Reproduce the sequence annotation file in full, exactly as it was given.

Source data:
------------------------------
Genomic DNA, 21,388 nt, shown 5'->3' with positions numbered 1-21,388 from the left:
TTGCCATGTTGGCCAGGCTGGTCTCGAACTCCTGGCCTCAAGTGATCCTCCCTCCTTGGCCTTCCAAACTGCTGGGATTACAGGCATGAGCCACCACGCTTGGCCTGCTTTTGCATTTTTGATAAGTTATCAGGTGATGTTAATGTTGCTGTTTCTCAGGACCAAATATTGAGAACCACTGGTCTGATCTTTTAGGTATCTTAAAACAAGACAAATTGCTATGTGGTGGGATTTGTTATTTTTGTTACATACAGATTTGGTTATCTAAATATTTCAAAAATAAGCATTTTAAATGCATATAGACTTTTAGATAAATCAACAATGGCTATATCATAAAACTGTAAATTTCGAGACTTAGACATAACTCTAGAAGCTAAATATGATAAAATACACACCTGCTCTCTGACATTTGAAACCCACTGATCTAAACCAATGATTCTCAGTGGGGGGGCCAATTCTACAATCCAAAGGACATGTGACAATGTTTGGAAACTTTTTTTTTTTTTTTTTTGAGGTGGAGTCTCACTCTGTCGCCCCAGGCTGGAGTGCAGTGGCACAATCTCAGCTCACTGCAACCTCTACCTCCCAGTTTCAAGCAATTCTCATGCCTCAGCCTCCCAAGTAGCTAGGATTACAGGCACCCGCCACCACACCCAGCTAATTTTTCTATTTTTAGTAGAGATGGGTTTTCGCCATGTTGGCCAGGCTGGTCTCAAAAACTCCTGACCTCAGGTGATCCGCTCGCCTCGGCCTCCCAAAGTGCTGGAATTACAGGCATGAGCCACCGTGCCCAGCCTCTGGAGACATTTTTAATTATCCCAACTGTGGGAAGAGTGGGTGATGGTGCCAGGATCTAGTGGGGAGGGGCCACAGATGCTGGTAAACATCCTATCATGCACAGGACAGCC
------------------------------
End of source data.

Genomic DNA, 21,388 nt, shown 5'->3' with positions numbered 1-21,388 from the left:
TTGCCATGTTGGCCAGGCTGGTCTCGAACTCCTGGCCTCAAGTGATCCTCCCTCCTTGGCCTTCCAAACTGCTGGGATTACAGGCATGAGCCACCACGCTTGGCCTGCTTTTGCATTTTTGATAAGTTATCAGGTGATGTTAATGTTGCTGTTTCTCAGGACCAAATATTGAGAACCACTGGTCTGATCTTTTAGGTATCTTAAAACAAGACAAATTGCTATGTGGTGGGATTTGTTATTTTTGTTACATACAGATTTGGTTATCTAAATATTTCAAAAATAAGCATTTTAAATGCATATAGACTTTTAGATAAATCAACAATGGCTATATCATAAAACTGTAAATTTCGAGACTTAGACATAACTCTAGAAGCTAAATATGATAAAATACACACCTGCTCTCTGACATTTGAAACCCACTGATCTAAACCAATGATTCTCAGTGGGGGGGCCAATTCTACAATCCAAAGGACATGTGACAATGTTTGGAAACTTTTTTTTTTTTTTTTTTGAGGTGGAGTCTCACTCTGTCGCCCCAGGCTGGAGTGCAGTGGCACAATCTCAGCTCACTGCAACCTCTACCTCCCAGTTTCAAGCAATTCTCATGCCTCAGCCTCCCAAGTAGCTAGGATTACAGGCACCCGCCACCACACCCAGCTAATTTTTCTATTTTTAGTAGAGATGGGTTTTCGCCATGTTGGCCAGGCTGGTCTCAAAAACTCCTGACCTCAGGTGATCCGCTCGCCTCGGCCTCCCAAAGTGCTGGAATTACAGGCATGAGCCACCGTGCCCAGCCTCTGGAGACATTTTTAATTATCCCAACTGTGGGAAGAGTGGGTGATGGTGCCAGGATCTAGTGGGGAGGGGCCACAGATGCTGGTAAACATCCTATCATGCACAGGACAGCC